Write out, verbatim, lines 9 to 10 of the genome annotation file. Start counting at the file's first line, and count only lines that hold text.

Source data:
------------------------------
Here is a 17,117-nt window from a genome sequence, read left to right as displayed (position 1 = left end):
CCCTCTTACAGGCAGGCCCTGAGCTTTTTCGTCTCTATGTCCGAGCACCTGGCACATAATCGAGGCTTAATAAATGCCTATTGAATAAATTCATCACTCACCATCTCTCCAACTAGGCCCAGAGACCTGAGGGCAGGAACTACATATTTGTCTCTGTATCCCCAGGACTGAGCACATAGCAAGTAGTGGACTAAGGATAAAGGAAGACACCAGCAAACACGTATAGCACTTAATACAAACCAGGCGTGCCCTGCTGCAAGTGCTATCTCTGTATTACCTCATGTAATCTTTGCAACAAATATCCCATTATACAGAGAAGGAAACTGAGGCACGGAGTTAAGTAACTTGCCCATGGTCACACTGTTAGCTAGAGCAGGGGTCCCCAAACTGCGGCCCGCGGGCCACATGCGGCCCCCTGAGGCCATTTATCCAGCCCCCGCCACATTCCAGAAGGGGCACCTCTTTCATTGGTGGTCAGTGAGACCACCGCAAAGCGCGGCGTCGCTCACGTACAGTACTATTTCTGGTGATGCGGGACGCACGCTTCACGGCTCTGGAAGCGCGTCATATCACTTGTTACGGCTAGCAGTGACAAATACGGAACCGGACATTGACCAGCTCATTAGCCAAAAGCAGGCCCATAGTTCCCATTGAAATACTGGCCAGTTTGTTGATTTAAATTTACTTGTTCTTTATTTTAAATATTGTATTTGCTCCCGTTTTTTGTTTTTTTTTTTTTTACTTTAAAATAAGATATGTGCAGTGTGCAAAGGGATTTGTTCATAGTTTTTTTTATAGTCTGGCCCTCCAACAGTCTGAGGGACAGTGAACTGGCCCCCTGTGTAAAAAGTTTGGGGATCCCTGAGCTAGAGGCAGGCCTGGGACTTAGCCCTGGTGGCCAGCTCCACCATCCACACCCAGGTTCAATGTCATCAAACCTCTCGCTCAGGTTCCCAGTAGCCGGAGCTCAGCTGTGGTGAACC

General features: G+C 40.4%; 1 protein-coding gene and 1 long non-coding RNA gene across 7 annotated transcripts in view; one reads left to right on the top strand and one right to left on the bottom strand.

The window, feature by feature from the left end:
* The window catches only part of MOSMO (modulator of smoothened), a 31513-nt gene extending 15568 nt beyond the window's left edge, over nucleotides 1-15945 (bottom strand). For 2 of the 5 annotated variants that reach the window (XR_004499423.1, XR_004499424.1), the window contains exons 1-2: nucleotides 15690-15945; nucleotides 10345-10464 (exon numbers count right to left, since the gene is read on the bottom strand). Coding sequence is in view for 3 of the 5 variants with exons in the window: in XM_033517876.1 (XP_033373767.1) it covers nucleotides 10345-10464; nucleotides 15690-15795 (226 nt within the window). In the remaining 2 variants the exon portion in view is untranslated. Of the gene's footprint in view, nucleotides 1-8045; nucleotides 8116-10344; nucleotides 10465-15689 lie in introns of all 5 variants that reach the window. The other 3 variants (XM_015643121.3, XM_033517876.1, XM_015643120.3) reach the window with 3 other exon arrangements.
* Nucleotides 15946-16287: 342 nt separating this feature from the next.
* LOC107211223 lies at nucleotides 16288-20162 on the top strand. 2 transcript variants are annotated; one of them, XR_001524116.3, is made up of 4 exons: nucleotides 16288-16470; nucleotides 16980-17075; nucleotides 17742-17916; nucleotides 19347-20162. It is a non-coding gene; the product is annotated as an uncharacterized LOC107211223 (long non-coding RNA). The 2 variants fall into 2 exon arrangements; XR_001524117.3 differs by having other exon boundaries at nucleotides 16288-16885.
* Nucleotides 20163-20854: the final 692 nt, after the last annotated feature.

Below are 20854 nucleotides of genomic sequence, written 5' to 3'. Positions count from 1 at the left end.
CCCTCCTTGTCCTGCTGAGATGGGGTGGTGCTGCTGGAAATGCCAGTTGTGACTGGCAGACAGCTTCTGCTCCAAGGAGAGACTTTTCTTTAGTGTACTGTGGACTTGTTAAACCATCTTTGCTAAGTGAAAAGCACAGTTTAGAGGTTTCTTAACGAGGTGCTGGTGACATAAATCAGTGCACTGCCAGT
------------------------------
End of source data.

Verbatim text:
Below are 20854 nucleotides of genomic sequence, written 5' to 3'. Positions count from 1 at the left end.
CCCTCCTTGTCCTGCTGAGATGGGGTGGTGCTGCTGGAAATGCCAGTTGTGACTGGCAGACAGCTTCTGCTCCAAGGAGAGACTTTTCTTTAGTGTACTGTGGACTTGTTAAACCATCTTTGCTAAGTGAAAAGCACAGTTTAGAGGTTTCTTAACGAGGTGCTGGTGACATAAATCAGTGCACTGCCAGT